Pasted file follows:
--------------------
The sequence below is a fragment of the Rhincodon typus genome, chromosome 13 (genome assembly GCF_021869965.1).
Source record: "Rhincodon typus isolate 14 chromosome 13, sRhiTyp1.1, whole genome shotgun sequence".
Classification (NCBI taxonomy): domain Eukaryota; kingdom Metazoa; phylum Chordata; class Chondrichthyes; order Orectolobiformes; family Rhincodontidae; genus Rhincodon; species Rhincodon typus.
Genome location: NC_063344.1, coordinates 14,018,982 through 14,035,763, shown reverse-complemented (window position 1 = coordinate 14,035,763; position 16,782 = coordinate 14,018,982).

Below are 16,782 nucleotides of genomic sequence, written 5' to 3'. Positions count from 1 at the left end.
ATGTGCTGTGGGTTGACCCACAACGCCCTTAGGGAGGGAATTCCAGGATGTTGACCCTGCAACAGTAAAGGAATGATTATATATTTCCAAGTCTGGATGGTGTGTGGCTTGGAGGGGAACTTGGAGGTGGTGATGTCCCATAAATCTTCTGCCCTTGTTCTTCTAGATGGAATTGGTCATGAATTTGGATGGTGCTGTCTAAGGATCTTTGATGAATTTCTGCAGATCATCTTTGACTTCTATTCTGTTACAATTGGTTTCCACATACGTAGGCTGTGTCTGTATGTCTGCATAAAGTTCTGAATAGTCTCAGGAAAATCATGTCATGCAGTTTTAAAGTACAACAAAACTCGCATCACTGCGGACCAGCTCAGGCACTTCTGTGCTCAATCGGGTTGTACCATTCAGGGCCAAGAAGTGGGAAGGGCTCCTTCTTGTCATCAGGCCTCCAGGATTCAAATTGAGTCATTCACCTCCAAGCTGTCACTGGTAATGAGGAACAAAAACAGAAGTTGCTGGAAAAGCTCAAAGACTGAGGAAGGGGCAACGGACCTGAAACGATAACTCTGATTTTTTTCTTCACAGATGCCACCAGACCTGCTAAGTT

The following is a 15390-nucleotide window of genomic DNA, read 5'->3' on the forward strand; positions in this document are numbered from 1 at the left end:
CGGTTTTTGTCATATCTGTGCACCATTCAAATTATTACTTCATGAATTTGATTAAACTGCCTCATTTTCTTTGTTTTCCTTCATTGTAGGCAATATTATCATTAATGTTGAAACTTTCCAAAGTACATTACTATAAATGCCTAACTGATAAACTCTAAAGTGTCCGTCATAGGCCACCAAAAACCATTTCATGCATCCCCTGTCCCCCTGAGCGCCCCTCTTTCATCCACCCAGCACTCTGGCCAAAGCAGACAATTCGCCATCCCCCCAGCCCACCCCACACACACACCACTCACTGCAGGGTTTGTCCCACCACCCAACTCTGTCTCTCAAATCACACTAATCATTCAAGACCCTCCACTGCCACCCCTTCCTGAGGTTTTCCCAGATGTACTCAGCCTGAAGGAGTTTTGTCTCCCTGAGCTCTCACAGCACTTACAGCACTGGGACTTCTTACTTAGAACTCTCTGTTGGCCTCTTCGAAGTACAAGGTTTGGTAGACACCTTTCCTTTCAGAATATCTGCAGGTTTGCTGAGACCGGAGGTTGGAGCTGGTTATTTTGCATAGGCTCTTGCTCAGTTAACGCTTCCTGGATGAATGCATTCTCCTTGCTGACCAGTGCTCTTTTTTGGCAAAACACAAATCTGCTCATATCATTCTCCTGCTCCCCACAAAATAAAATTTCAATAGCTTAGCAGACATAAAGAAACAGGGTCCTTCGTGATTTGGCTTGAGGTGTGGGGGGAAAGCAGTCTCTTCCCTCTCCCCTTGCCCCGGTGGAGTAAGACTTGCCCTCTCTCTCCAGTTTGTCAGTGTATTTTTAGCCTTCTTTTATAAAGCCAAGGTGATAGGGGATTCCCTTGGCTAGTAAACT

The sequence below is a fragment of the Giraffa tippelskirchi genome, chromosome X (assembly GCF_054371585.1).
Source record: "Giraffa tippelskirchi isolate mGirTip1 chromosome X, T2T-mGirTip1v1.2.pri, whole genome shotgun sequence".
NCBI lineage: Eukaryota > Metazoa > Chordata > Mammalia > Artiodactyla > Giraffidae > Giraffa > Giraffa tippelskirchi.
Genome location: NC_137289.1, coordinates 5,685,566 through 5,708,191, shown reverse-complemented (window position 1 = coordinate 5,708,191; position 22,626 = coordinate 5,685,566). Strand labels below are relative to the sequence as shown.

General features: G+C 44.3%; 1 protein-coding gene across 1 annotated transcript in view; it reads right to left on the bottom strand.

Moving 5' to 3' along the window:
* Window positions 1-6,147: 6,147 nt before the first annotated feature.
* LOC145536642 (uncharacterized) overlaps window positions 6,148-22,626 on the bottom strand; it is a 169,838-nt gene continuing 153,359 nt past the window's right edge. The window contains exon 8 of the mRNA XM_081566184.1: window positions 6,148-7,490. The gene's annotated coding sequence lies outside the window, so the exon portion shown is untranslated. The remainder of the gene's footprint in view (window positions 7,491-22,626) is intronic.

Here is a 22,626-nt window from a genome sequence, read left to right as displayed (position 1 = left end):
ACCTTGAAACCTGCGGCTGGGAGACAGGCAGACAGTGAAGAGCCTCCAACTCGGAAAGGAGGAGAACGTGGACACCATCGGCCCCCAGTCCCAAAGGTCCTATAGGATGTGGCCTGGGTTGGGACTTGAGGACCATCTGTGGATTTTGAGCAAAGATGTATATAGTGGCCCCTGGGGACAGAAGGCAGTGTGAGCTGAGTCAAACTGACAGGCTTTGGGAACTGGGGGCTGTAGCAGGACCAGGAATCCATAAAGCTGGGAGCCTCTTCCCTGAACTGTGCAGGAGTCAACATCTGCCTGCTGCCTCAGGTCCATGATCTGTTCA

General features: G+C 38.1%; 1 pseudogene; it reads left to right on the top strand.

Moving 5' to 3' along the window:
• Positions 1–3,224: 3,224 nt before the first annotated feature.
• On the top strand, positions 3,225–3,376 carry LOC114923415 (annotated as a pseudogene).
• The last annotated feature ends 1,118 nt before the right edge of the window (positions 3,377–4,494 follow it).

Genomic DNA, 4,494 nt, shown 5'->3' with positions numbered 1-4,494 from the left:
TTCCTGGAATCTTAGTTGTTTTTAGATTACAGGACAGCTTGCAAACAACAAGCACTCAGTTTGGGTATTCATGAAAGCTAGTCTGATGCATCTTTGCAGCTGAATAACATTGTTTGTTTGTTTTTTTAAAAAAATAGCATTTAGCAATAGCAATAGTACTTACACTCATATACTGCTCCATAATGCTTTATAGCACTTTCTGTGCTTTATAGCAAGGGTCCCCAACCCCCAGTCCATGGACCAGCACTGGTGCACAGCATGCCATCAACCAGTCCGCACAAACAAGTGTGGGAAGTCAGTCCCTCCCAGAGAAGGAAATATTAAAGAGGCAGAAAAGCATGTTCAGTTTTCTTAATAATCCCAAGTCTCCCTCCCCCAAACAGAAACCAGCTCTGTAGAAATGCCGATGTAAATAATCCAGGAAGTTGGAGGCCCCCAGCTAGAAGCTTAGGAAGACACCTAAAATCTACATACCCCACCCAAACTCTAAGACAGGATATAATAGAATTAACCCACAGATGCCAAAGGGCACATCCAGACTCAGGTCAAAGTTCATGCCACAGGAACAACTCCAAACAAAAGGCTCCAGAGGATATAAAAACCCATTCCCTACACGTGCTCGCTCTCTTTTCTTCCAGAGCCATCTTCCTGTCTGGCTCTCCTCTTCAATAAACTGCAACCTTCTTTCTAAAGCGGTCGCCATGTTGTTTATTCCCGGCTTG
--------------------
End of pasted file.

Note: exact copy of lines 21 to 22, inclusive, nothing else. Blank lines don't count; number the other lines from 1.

• Positions 1–3,224: 3,224 nt before the first annotated feature.
• On the top strand, positions 3,225–3,376 carry LOC114923415 (annotated as a pseudogene).